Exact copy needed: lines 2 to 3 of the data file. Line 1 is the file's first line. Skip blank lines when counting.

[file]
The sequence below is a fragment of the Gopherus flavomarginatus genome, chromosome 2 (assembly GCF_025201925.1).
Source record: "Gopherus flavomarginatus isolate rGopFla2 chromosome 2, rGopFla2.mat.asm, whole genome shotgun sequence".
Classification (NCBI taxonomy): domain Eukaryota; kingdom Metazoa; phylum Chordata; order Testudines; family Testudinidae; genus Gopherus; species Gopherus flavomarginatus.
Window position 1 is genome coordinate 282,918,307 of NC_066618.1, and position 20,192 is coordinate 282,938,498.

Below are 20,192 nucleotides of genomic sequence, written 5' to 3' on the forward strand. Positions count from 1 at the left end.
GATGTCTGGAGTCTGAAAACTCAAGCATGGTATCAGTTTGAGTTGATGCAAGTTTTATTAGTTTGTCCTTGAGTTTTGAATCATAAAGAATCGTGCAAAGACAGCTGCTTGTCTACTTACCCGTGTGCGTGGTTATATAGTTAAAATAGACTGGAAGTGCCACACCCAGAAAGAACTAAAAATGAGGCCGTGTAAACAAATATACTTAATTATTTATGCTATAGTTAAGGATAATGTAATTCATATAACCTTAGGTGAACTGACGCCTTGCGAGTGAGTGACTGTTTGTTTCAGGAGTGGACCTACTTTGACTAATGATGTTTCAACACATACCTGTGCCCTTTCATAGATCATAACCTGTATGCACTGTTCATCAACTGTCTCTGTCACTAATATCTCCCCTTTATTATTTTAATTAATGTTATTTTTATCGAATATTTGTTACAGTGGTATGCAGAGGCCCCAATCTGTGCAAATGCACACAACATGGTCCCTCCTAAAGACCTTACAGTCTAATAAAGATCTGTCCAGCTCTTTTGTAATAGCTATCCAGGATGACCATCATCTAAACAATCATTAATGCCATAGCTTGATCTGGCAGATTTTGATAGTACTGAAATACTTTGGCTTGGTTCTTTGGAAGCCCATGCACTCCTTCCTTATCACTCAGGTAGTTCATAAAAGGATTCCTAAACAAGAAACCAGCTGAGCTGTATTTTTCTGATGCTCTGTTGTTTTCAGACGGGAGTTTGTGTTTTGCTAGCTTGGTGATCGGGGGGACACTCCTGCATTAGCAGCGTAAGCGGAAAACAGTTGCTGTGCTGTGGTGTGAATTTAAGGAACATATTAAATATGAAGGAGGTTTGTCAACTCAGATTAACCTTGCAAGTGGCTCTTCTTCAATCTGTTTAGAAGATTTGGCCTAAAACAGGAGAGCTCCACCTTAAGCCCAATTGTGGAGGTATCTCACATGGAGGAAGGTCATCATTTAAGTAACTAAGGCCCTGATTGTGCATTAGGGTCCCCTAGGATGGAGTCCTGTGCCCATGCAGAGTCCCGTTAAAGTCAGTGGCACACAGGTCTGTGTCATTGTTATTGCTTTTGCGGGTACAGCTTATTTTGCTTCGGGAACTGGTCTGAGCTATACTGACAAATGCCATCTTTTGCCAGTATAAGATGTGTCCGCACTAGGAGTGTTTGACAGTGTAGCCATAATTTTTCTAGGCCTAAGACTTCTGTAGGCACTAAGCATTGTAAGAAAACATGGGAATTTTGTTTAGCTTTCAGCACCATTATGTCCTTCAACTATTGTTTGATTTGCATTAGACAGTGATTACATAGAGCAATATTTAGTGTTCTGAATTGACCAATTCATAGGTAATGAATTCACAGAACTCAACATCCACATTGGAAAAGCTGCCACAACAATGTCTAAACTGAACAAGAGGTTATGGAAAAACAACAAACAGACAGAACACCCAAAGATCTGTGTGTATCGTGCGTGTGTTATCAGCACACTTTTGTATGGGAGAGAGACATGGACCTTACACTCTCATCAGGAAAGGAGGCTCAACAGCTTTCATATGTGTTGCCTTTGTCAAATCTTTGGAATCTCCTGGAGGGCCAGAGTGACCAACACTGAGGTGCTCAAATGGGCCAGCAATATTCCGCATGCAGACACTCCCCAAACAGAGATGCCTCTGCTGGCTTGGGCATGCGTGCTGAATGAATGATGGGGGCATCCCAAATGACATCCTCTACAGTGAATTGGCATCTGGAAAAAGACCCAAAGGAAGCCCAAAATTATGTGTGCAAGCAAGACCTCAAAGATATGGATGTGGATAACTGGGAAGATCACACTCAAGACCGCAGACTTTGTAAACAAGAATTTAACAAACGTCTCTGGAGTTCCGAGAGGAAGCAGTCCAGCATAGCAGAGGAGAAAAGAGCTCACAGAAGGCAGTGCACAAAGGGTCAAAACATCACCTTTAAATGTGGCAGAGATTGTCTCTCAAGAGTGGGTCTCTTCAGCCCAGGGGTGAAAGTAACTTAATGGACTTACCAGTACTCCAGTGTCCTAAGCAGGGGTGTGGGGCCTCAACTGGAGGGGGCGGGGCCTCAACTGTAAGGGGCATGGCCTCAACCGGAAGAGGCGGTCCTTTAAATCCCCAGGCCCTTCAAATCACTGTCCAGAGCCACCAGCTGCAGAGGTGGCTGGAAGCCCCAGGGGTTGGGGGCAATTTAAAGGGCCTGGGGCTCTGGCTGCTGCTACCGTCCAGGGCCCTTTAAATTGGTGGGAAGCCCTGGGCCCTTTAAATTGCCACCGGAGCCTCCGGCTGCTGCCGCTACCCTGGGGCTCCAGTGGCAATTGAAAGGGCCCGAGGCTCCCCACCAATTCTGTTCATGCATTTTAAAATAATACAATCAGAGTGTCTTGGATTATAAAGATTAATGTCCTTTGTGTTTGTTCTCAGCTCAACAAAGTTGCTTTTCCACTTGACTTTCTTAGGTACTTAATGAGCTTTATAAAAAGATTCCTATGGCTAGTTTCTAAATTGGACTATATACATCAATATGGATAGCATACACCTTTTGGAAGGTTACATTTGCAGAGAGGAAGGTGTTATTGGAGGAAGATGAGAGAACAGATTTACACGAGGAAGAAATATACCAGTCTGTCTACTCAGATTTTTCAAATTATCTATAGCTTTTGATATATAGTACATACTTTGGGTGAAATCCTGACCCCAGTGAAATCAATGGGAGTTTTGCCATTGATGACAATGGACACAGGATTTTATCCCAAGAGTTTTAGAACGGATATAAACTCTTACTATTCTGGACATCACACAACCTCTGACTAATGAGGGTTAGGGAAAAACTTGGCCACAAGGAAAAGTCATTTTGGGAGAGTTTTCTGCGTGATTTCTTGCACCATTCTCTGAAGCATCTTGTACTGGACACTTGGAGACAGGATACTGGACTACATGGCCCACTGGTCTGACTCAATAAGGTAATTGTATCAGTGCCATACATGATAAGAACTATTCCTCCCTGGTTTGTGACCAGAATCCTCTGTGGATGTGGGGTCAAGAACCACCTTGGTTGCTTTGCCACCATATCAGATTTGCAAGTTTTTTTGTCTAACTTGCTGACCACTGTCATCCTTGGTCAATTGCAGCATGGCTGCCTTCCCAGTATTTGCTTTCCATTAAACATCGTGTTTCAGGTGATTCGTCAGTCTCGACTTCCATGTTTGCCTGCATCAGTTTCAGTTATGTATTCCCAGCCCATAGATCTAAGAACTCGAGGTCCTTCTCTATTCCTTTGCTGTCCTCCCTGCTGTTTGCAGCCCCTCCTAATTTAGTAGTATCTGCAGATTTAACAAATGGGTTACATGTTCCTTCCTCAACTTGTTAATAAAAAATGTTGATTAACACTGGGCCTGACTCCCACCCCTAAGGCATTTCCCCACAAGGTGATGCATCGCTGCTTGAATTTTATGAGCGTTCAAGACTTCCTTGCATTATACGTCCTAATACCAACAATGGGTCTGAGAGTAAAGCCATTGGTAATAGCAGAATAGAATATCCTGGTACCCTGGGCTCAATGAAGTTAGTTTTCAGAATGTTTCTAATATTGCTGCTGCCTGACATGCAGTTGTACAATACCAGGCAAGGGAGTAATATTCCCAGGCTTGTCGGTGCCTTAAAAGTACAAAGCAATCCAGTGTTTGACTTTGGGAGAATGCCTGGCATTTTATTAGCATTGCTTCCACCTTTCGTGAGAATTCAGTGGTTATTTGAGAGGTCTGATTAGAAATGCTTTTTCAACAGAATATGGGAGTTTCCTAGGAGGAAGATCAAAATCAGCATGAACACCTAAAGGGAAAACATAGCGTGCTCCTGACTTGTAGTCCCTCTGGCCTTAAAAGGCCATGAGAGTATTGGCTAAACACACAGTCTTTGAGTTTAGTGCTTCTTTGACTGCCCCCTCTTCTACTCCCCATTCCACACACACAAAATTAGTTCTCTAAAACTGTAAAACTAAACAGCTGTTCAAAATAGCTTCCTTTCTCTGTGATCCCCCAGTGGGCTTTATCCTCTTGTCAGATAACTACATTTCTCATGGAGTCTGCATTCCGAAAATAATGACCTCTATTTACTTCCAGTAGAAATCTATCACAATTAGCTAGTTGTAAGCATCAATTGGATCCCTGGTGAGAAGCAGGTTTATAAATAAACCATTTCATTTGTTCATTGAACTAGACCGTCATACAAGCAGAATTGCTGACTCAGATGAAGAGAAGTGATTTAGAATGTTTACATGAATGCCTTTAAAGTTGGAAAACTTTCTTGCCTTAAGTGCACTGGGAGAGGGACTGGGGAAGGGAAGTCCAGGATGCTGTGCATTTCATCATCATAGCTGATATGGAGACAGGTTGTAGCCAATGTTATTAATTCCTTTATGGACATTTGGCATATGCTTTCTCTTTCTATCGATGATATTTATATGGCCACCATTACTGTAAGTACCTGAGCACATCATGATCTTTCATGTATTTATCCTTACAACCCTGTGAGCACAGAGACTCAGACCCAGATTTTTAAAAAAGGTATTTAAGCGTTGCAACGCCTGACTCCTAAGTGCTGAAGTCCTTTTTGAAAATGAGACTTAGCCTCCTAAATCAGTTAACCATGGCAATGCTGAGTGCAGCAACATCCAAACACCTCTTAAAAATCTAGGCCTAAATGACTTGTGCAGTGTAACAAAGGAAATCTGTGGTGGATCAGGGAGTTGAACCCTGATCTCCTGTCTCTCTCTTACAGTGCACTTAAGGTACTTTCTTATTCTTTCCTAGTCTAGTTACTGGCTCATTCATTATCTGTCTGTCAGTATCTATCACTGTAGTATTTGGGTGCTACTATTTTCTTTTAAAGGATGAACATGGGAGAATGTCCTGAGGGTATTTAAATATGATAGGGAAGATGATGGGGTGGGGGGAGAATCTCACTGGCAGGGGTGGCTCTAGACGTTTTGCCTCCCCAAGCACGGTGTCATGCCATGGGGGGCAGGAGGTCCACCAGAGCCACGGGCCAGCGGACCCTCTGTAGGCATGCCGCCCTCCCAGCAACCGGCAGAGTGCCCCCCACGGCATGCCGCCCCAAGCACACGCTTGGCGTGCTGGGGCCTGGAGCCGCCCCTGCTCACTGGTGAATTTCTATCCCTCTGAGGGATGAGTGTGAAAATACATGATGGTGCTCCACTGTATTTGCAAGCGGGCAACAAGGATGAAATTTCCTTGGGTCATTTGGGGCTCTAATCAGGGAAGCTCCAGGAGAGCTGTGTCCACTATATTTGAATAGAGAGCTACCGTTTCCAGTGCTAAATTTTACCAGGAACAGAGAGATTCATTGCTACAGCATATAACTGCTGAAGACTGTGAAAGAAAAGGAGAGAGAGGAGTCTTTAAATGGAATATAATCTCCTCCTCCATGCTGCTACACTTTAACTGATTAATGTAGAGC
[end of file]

Source record: "Gopherus flavomarginatus isolate rGopFla2 chromosome 2, rGopFla2.mat.asm, whole genome shotgun sequence".
Classification (NCBI taxonomy): domain Eukaryota; kingdom Metazoa; phylum Chordata; order Testudines; family Testudinidae; genus Gopherus; species Gopherus flavomarginatus.